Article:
That’s usually something that we don’t associate with life and yet when the word of God penetrates us, well it helps us put to death things that we have to put to death. It helps us put to death our sin nature and the unbelief that grips our hearts so that we could truly live in the present and eventually enter into God’s rest in the future. In other words, God’s word is a sword that works in us and on us for our ultimate good, when we receive it as we should by faith.

So, let’s look real briefly at what our author tells us about the word and the effect it has when it penetrates us for our good. First, we learn that this is God’s living and active word, just as the content of the word is living and active. David’s words in Psalm 95 that are cited again and again in our passage were just as relevant and just as alive 3,000 years ago as they were 2,000 years ago when Hebrews is written, as they are today.

So too when we receive God’s word, the spirit also works on our hearts and minds to bring us alive too. Then we learn that God’s word also penetrates to the division between the soul and spirit, of joints and marrow. In doing so it discerns the thoughts and intentions of the heart. The word, in other words, is the most ableist of heart surgeons. It’s able to get into the most remote recesses of our heart to make sense of things that we would otherwise be incapable of making sense of. It provides us with the kind of self-knowledge that no self-help book could hope to achieve.

Then finally we learned that God’s word exposes us before God. We read it again in verse 13,

13 And no creature is hidden from his sight, but all are naked and exposed to the eyes of him to whom we must give account.
Hebrews 4:13, ESV

Now in case you’re interested, there’s a vigorous debate out there in the literature about what this word we have translated in the ESV “exposed” really gets at. All are agreed that this is a metaphor that has something to do with the throat, but that’s where agreement ends. Some see in this a reference to a wrestling move, and I won’t demonstrate that up here, but a wrestling move where the throat was held back by an opponent. Others see in this in this word “exposed” a metaphor to a sacrificial victim, where a sacrificial victim’s neck was held back to do, well you can imagine to do what with.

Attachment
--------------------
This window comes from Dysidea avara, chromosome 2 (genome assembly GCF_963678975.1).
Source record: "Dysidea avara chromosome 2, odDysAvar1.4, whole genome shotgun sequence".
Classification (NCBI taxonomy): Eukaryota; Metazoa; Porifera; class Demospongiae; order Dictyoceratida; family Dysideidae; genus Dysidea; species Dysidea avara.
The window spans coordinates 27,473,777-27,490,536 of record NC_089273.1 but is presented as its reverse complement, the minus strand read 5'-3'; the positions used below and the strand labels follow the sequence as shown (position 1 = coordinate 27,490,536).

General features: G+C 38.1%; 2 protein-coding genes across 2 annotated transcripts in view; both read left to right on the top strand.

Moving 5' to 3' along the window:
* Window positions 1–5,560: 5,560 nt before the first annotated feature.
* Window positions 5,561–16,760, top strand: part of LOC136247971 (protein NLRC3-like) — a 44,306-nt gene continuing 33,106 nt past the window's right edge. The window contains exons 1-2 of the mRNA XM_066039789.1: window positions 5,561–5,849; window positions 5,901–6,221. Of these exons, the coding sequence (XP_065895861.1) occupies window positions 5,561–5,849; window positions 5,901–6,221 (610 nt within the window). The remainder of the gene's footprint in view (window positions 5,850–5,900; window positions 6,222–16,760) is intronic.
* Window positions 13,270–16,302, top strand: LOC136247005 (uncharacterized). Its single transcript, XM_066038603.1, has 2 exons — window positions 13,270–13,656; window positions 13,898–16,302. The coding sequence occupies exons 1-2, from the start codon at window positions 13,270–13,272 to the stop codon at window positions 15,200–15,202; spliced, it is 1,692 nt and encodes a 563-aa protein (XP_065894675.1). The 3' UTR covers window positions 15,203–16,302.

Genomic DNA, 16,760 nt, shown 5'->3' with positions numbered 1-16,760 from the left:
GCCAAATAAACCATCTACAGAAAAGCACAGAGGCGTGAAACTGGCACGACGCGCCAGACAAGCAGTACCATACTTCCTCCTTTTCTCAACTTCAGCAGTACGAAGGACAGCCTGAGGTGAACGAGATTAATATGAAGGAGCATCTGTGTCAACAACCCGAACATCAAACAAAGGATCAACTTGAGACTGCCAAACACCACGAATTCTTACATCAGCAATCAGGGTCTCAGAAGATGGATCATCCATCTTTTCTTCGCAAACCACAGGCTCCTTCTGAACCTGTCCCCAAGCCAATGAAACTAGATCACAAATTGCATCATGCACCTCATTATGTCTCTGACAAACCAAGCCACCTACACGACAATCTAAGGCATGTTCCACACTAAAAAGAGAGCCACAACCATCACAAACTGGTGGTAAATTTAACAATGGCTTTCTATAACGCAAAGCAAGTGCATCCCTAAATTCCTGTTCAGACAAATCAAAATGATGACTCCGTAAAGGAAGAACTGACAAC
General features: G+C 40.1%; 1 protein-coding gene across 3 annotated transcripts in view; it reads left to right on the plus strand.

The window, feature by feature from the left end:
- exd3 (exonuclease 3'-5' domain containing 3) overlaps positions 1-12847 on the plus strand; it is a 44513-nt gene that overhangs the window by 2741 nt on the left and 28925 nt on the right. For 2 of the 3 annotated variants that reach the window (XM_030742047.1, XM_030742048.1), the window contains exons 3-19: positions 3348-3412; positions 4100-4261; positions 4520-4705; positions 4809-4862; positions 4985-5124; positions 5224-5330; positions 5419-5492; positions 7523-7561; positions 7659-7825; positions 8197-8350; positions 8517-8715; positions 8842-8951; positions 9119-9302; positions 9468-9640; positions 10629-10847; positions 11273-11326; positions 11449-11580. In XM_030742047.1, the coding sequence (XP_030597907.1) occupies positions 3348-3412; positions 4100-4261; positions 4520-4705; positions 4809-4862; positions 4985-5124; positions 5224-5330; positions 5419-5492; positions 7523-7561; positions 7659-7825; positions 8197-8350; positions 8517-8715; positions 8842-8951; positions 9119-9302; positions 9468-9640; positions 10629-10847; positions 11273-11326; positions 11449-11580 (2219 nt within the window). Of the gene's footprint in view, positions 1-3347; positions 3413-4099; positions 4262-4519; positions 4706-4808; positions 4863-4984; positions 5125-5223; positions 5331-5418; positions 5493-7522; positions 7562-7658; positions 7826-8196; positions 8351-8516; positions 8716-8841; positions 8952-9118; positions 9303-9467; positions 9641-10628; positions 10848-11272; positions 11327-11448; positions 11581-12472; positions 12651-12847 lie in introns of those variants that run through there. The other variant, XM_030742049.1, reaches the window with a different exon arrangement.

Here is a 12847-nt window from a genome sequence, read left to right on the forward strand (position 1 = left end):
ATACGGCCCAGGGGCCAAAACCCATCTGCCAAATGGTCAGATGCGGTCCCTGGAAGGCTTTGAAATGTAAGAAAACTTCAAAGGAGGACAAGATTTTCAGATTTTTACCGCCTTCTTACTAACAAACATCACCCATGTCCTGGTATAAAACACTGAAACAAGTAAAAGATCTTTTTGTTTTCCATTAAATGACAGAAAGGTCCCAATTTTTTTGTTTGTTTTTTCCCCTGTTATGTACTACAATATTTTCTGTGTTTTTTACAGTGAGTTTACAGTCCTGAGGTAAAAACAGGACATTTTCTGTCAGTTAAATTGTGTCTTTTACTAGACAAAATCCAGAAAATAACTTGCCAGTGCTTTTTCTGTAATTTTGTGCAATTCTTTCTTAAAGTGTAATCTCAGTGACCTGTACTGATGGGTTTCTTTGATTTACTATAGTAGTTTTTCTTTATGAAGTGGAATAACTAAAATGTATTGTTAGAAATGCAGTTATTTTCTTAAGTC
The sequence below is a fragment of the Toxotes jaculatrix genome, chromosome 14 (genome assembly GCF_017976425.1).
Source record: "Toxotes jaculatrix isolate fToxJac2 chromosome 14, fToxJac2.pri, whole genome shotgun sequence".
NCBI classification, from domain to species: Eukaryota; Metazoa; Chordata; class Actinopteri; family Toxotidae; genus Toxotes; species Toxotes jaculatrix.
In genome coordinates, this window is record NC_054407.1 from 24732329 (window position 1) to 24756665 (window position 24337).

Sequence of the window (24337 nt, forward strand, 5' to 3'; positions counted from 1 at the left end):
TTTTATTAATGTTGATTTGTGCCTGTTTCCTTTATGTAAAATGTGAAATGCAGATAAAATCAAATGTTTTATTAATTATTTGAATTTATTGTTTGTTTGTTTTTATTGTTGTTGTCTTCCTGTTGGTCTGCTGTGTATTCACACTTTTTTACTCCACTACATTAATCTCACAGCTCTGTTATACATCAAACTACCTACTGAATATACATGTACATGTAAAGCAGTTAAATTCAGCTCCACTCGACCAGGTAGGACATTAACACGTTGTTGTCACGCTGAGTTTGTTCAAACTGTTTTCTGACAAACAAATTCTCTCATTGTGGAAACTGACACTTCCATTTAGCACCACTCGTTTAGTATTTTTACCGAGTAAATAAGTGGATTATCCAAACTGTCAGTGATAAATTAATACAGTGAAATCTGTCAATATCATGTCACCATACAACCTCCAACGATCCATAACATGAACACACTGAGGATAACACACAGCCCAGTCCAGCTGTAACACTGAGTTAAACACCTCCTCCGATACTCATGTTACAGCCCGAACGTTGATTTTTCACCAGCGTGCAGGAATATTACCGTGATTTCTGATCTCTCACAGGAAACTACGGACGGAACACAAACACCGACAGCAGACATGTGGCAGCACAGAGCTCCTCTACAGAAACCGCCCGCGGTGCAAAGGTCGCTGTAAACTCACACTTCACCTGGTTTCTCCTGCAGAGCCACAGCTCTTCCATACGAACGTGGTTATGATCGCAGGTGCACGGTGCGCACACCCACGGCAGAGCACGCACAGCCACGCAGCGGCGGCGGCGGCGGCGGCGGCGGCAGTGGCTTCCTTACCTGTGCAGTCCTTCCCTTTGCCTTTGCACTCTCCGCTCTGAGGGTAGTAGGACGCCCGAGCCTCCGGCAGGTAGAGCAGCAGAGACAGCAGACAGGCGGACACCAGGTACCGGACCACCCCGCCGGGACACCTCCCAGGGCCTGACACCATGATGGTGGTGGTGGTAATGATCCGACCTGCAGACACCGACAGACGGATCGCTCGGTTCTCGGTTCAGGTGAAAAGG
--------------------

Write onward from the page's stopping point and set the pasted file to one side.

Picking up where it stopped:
Whatever we make of this metaphor, the point seems to be that the word of God leaves us vulnerable. Just as having your neck held back in a precarious position puts you in a quite a vulnerable position, well so too when the word of God pierces us it leaves us vulnerable and exposed. It exposes the things that we really love. It doesn’t let us lie to ourselves, nor to God, about the conditions of our heart. Understandably that might seem somewhat intimidating when we think about all the various ways that the word of God pierces us and exposes us. Yet when we receive it by faith and we let the word of God cut into us like a warm knife through butter, well God’s word works upon us for our ultimate good. When we receive it by faith it becomes for us and for our salvation, paradoxically, a life-giving weapon.

Yet by the same token, it’s also true that if we fail to take the word of God seriously, if we fail to hear it and heed it for what it is, it’s still a sword. The nature of what this is doesn’t change regardless of our response to it, but in that case rather than penetrating us to bring about life it will be a sword that penetrates us to judge us and condemn us in our sin.

Now last week you may remember that we saw one of the primary Old Testament stories that lies behind this section of Hebrews. Hebrews chapter 3 and 4 is the story out of Numbers 14. I know some of you might not have been here last week, so to review real quickly; in Numbers 14 we heard the story of the 12 spies. God and Moses had sent 12 spies into the land of Canaan to spy it out and then they returned. When they returned, they gave their report and as a result of their report while the whole camp of the Israelites erupted in rebellion against the Lord and against Moses. In view of that the Lord issued his judgment that none of those among the first generation of the Israelites would be able to enter into the land of Canaan, instead they would fall dead in the wilderness for 40 years.